Temporarily hauling effluent to Red Deer will keep the Town of Sylvan Lake’s critical wastewater from becoming even worse and help avert an environmental crisis in the coming days.
Joanne Gaudet, communications officer with the town, said Wednesday the town is looking at a multi-faceted approach to solving its current problem of running out of wastewater storage space.
Part of the immediate solution but beyond the town’s control would be for the rain to stop. The town has had a lot more rain this summer over a short period of time, Gaudet said.
People who have illegally tied their sump pumps into the town’s wastewater system are adding to the problem. Clean storm water has no use in the town’s wastewater system, she added.
Also part of an immediate solution is to haul the effluent from the town to the another community. The town has had positive discussions with the City of Red Deer this week, she said, adding that hauling could start as soon as today.
The town also has one decommissioned wastewater cell that was used as a snow dump and it is hoping to get permission from Alberta Environment to bring it back on line shortly. This will also help a bit.
The town is permitted to discharge its effluent twice a year into Cygnet Lake via Cygnet Creek, providing tests of the effluent show it will not kill fish.
New wastewater regulations kicked in on Jan. 1, 2015, under the federal Fisheries Act. The town wasn’t expecting this to be a big issue, Gaudet said.
But tests that showed the effluent did not meet new standards meant the town hasn’t been able to discharge it since the fall of 2015, she said. While the problem in part would solve itself through aeration and time, rain has reduced effluent storage capacity.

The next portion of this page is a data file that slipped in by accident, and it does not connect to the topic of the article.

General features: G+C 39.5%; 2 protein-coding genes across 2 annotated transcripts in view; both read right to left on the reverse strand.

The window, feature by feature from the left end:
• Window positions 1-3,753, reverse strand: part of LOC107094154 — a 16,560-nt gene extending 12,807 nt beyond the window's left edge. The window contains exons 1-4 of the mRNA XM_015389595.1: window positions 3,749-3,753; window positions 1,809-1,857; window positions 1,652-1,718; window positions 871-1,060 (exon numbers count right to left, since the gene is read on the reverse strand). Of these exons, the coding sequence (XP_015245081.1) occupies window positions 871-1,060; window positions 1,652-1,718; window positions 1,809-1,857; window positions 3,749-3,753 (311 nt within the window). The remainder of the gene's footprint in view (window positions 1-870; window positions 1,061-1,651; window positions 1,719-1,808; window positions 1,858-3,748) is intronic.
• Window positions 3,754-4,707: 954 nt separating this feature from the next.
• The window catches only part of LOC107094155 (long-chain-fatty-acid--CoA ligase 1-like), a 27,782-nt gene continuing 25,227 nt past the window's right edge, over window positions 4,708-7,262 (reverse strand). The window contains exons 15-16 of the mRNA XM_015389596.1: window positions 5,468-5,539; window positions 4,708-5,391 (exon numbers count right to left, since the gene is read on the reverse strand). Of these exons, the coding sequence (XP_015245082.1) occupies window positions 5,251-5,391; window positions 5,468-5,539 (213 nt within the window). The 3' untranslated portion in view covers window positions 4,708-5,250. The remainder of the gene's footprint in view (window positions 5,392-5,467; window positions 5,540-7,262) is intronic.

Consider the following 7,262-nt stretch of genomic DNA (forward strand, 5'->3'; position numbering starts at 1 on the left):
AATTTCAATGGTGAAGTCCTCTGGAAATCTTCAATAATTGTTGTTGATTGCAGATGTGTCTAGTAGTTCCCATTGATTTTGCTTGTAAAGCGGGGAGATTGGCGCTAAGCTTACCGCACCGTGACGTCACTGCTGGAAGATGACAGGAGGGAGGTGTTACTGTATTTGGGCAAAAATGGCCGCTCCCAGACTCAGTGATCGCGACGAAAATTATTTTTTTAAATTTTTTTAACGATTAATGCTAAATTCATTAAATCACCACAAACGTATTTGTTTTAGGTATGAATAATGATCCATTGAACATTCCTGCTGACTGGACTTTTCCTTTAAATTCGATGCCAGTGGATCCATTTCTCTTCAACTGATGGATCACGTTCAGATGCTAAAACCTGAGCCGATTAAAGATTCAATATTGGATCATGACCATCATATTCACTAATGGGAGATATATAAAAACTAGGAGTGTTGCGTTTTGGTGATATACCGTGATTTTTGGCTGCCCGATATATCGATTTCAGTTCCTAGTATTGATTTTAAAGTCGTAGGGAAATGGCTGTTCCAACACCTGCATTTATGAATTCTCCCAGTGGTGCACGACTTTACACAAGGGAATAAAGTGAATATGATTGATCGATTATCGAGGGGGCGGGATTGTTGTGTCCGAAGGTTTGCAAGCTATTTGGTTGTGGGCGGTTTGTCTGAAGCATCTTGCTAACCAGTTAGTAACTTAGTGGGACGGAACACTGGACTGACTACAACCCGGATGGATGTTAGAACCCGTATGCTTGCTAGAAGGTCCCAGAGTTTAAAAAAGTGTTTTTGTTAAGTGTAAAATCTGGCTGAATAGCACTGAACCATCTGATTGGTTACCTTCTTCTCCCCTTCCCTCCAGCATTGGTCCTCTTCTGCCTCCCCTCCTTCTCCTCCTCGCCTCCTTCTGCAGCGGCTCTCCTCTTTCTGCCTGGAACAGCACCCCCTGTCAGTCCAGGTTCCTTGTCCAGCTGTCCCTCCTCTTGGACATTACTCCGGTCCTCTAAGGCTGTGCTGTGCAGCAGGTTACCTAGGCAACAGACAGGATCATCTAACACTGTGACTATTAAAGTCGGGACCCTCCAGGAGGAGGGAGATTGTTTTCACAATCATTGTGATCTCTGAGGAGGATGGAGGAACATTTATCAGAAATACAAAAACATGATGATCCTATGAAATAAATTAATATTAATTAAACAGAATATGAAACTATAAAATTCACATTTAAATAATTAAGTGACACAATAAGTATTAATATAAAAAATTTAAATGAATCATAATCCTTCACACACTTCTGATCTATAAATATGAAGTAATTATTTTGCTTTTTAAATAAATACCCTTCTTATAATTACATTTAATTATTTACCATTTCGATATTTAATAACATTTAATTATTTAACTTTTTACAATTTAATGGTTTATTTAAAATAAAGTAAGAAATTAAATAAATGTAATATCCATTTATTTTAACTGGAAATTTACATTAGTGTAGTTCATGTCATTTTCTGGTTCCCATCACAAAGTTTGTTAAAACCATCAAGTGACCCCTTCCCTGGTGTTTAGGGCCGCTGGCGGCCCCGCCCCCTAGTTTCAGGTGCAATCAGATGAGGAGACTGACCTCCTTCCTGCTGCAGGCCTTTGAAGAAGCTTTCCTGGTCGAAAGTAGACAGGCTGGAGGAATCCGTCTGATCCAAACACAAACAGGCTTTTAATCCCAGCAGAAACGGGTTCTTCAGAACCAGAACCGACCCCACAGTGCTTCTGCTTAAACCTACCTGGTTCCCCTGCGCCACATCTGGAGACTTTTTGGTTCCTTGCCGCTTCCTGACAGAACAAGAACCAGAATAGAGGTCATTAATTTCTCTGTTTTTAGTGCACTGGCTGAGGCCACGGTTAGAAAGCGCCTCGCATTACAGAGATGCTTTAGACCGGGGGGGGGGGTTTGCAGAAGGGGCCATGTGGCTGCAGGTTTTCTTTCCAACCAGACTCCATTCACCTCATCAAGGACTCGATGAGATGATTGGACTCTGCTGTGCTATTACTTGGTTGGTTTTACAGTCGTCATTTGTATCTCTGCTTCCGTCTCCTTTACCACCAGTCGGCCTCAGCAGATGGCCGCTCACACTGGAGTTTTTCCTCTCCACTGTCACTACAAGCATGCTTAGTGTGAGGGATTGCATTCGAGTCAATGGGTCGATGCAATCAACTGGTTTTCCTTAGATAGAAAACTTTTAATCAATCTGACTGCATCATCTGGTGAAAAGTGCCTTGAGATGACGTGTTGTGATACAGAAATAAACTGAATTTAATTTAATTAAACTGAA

Previous, current and future budgets have been dealing with making improvements to the town’s water infrastructure, and the town has been strategic with the projects it has approved, said Gaudet.
The town is meeting provincial regulations but not federal regulations, she said.
“If anything, we underestimated our ability to meet these regulations, and that’s something we’re trying to get under control now.”
“If (the effluent) overflowed, we would have an environmental crisis.” However the town is optimistic this can be averted “barring any further unknowns.”
The town has asked people to help reduce the amount of waste water by being proactive such as only doing full loads on laundry, flushing toilets less and showering less.
The public seems to be supportive, Gaudet said.
Council held an emergency meeting on Tuesday to give administration direction and approval to deal with the immediate problem.
“Part of the urgency is we’re looking at the forecast,” she said.